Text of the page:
The UK Financial Conduct Authority (FCA) has fined Commerzbank AG’s London branch (Commerzbank London) £37.8 million for failing to institute adequate anti-money laundering (AML) controls from 2012 to 2017 in violation of Principle 3 of the FCA’s Principles for Businesses.

Mark Steward, the FCA’s Executive Director of Enforcement and Market Oversight stated that “Commerzbank London’s failings over several years created a significant risk that financial and other crime might be undetected,” although the FCA did not identify any evidence of financial crime having been caused or facilitated by Commerzbank London’s AML control failings.

Financial institutions operating in the United Kingdom, such as Commerzbank London, are responsible for minimizing their risk of being used for criminal purposes, including the risk of being used to facilitate money laundering or terrorist financing.  UK firms are required to mitigate this risk by organizing and controlling their affairs responsibly and effectively, establishing and maintaining an effective, risk-based AML control framework and complying with the applicable Money Laundering Regulations.

The FCA’s 17 June Final Notice said the following deficiencies in Commerzbank London’s AML control systems rendered the bank “unable to adequately identify, assess, monitor or manage its money laundering risks”:

  • Commerzbank London failed to adequately identify and assess the risks associated with politically exposed persons or adhere strictly to the bank’s policy on verifying beneficial ownership of clients, including high-risk clients, from independent and reliable sources;
  • the bank did not develop a written process or criteria for ending relationships with existing clients that pose too great a risk of financial crime;
  • the bank’s financial crime controls regarding introducers and distributors fell short of the UK’s AML standards;
  • Commerzbank London severely understaffed the internal roles responsible for timely refreshing know-your-client (KYC) checks on existing customers, which by February 2017 resulted in 2,226 existing clients being overdue for a KYC refresher;
  • Commerzbank London’s senior management and compliance personnel lacked understanding or adequate awareness of an exceptions process that allowed existing clients to continue to transact with the bank despite lacking timely refresher KYC checks, leading to one high-risk client – who was almost five years overdue for a KYC refresh – entering into 16 transactions with Commerzbank London that resulted in nearly £275,000 in revenue for the bank;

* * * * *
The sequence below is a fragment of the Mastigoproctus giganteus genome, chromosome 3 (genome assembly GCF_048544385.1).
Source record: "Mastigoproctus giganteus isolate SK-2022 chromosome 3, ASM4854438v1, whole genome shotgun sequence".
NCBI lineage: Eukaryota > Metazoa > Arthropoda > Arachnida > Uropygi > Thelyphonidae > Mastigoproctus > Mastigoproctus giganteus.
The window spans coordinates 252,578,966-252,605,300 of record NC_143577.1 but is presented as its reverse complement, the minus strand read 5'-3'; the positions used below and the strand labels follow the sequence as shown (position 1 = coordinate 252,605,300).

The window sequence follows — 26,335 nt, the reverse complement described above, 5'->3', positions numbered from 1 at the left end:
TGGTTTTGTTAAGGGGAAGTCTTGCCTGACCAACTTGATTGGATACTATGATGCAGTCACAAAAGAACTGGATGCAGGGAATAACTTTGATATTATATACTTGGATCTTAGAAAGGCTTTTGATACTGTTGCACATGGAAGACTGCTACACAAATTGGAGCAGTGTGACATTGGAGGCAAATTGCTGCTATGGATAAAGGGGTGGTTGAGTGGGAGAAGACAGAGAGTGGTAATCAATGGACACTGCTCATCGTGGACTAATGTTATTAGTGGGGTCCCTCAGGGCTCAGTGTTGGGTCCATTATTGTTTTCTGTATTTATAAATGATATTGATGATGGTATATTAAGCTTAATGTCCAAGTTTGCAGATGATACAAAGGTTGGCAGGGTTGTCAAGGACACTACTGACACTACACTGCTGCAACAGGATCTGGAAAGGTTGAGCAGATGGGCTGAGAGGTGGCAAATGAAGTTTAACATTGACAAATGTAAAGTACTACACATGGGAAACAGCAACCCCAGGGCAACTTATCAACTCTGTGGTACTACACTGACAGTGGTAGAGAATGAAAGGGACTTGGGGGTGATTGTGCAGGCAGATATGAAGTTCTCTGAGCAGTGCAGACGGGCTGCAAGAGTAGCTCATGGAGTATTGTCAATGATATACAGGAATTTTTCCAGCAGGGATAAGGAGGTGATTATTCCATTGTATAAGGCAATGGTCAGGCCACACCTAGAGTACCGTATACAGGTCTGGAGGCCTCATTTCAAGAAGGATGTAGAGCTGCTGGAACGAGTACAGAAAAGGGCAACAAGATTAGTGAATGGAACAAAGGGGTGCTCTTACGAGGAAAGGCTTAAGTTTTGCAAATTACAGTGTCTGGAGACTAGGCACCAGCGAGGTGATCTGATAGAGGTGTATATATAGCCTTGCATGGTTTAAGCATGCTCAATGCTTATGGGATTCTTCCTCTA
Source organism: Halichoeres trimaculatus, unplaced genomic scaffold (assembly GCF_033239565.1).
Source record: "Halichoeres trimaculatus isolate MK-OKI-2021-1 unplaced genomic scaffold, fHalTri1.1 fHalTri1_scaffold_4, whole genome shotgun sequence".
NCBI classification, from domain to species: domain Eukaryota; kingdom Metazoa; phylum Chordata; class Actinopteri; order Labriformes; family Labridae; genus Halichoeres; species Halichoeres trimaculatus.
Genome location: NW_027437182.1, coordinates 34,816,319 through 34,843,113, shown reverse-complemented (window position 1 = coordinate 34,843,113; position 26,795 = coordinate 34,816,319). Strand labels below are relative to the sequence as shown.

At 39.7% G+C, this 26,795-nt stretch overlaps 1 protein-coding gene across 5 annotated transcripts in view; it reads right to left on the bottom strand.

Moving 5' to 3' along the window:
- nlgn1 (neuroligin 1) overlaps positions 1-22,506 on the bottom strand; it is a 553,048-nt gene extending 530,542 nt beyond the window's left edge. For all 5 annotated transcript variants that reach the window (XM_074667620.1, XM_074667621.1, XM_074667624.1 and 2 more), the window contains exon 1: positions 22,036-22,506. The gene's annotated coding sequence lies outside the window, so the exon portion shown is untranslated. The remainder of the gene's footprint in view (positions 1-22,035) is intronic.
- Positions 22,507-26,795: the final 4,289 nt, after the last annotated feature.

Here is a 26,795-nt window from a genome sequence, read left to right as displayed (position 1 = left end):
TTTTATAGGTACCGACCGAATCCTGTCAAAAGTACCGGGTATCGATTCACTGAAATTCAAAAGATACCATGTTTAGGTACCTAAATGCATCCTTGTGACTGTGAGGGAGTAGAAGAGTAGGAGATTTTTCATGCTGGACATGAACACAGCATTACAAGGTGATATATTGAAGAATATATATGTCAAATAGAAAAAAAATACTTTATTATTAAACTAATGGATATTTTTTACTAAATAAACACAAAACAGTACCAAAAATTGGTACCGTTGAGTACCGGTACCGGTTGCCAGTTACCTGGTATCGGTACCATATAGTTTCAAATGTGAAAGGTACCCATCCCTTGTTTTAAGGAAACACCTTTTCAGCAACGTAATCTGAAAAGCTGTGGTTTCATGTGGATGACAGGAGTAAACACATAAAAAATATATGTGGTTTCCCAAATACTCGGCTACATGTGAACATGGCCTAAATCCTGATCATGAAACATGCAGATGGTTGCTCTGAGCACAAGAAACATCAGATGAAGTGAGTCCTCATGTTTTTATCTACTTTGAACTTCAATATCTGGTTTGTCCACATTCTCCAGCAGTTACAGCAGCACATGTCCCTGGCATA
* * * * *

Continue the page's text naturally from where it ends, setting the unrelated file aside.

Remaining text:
• internal responsibility for specific risks and issues was not clearly articulated or understood by Commerzbank London employees or committees; and
  • the bank’s automated tool for monitoring money laundering risks in client transactions was “not fit for purpose” because it was missing information about 40 high-risk countries and 1,110 high-risk clients.

The FCA’s 17 June Final Notice characterized Commerzbank London’s failings as “particularly serious” because they occurred following three separate warnings from the FCA regarding weaknesses in Commerzbank London’s AML control framework.  They also occurred against the backdrop of heightened awareness within Commerzbank of weaknesses in its global financial crime controls following action taken by US regulators in 2015.

Commerzbank London has undertaken a significant remediation exercise to address the deficiencies in its AML controls, including submitting the effectiveness of its enhanced AML controls to testing by a Skilled Person.

Commerzbank London’s fine is one of the largest fines ever imposed by the FCA for AML control failures, notwithstanding the fact that Commerzbank London received a 30 percent fine reduction to reflect its cooperation with the FCA’s investigation and agreement to resolve the matter early.  The full fine would have been £54 million.

The FCA’s action against Commerzbank London emphasizes the FCA’s continued focus on firms’ AML controls following its imposition of a £102 million fine on Standard Chartered Bank in 2019.  It also underlines the importance of firms adequately assessing and mitigating their money laundering risks and not underestimating the level of work that is required to meet their AML obligations.